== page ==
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A lifelong impression

Iranian photographer Behzad Firouzi


Photography for the Iranian-born Behzad Firouzi is about more than capturing the moment. As he explains, "Photography allows the contemporary man to freeze a moment in life and look at it to better understand the reality and truth in his physical and spiritual world."

In this collection of images, Firouzi focuses on displaced Afghans living in two camps in the Nimruz province in November 2001. The camps are home to over 20,000 people seeking refuge from the combined effects of war and drought. Life here is focused on survival rather than dreams. Firouzi asks the viewer to look in the eyes of the people who live in the camps: "Can you read any future? Do they have a past? These are the eyes of mother-woman in every stage of life: unyielding, meaning, full of future, even when there is none."

Firouzi is a long-time Iranian Red Crescent staff member and photographer. Currently, he is directing the Red Crescent museum in Tehran devoted to chronicling the work of the National Society through art. His hope is that by raising awareness within Iran of the tragedies and suffering of humanity at home and abroad, he might be able to lessen the pain of the victims or prevent more from being inflicted.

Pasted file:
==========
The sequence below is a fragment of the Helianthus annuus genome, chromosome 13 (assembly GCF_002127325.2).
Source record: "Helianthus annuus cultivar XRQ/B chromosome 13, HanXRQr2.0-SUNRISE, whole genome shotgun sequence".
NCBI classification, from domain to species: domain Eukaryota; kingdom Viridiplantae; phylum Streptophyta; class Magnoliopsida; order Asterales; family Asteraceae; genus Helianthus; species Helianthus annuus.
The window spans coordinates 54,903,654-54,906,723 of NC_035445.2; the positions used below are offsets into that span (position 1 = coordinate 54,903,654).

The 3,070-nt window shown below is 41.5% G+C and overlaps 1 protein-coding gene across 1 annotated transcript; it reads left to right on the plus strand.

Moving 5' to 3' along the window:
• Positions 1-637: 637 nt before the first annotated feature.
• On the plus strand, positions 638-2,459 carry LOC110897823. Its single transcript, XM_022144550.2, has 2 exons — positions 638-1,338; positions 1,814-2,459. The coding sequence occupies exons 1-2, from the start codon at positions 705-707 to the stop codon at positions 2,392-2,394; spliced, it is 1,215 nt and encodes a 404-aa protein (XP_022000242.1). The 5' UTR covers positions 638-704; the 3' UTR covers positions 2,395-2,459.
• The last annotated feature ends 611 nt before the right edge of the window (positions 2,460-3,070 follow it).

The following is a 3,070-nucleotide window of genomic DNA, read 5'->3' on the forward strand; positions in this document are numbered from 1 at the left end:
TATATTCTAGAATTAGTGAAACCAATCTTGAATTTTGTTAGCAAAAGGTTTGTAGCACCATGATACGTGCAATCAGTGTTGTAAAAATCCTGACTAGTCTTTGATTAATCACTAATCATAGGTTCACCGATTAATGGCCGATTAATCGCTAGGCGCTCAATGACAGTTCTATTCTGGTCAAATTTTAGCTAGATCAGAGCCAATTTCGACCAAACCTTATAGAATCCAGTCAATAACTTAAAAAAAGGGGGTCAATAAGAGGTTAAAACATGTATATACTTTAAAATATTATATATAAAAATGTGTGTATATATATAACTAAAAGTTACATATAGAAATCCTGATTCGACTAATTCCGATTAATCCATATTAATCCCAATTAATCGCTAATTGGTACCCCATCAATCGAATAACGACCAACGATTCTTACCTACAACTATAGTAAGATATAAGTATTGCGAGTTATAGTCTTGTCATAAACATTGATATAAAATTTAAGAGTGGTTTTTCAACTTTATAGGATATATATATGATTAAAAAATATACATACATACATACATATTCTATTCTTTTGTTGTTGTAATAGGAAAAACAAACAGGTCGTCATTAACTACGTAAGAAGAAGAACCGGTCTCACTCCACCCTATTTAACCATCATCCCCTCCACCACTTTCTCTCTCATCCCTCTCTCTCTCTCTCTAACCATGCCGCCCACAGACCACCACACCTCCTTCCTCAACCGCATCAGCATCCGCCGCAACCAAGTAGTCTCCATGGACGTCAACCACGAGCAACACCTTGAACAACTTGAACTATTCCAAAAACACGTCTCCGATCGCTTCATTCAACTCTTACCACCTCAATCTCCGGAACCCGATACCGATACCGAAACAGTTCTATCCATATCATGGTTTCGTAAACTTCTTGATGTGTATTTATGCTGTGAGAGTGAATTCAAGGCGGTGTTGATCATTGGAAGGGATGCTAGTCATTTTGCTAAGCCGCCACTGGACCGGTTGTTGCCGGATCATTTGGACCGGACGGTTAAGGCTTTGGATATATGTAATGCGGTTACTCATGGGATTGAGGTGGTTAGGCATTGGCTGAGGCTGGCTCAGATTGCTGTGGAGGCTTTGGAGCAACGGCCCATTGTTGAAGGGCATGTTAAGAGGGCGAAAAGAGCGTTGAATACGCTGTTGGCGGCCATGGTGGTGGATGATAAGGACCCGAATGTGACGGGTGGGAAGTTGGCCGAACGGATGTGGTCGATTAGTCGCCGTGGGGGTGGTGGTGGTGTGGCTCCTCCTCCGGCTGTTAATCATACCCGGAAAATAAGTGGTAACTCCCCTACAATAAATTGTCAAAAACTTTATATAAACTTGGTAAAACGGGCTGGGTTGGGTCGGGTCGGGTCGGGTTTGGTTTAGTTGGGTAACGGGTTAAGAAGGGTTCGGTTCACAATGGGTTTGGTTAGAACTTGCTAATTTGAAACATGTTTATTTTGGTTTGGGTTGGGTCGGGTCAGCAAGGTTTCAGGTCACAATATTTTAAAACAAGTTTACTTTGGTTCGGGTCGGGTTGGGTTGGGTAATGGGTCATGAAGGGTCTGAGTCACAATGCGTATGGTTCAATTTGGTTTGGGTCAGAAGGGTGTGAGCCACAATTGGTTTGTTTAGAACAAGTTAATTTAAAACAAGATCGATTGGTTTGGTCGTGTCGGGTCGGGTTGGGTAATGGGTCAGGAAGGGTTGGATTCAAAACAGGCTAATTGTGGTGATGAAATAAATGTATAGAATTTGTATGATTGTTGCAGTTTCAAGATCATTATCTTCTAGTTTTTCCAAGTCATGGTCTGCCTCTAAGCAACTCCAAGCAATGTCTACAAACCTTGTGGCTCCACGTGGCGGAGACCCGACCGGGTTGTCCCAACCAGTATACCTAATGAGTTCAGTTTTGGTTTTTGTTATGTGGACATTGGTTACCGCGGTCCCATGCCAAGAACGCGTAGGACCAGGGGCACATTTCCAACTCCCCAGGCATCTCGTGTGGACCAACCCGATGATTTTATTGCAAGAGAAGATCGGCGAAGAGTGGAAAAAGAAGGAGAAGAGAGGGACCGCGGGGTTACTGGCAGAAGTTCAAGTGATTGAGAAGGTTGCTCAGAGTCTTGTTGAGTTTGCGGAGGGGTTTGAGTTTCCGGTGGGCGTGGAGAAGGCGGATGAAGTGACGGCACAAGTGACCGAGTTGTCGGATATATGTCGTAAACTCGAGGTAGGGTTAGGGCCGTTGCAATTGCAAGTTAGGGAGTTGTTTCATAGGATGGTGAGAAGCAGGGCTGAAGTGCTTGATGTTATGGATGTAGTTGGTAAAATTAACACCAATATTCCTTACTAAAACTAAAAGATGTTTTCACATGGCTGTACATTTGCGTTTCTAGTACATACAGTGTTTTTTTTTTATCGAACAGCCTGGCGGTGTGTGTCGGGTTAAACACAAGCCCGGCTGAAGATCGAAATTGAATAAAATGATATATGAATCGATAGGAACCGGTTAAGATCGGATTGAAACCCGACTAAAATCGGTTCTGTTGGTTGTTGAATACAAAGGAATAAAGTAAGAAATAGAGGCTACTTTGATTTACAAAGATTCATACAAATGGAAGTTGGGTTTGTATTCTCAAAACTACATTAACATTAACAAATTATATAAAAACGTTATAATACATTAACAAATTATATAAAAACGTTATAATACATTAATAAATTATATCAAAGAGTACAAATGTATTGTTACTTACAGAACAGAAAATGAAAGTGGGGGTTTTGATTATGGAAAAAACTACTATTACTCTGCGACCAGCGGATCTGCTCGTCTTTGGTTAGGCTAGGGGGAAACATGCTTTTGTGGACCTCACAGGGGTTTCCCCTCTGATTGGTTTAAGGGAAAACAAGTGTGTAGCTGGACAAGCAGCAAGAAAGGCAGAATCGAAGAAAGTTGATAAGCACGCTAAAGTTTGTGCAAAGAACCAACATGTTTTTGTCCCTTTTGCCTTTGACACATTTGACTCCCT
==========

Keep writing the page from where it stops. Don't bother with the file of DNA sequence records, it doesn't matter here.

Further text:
But Firouzi is growing tired. He explains his original enthusiasm for photography as a way in which to see through "subterranean eyes or, as we say in Persian, to watch with four eyes". But documenting the major events in the region has blurred Firouzi's vision. Today he grows despondent with what there is to see: war, mass population movements, earthquakes, floods, drought. As he explains, "I have seen too much that even with just two eyes I am fed up."

Jean Milligan
Jean Milligan is Federation editor of Red Cross, Red Crescent magazine.

 

 

This young boy was born and raised in a camp for displaced Afghans. Today he and his family are considering returning to a home he has never known.

Childhood is shortlived for girls in the camps. With few opportunities to go to school, they must assume early on numerous household responsibilities.

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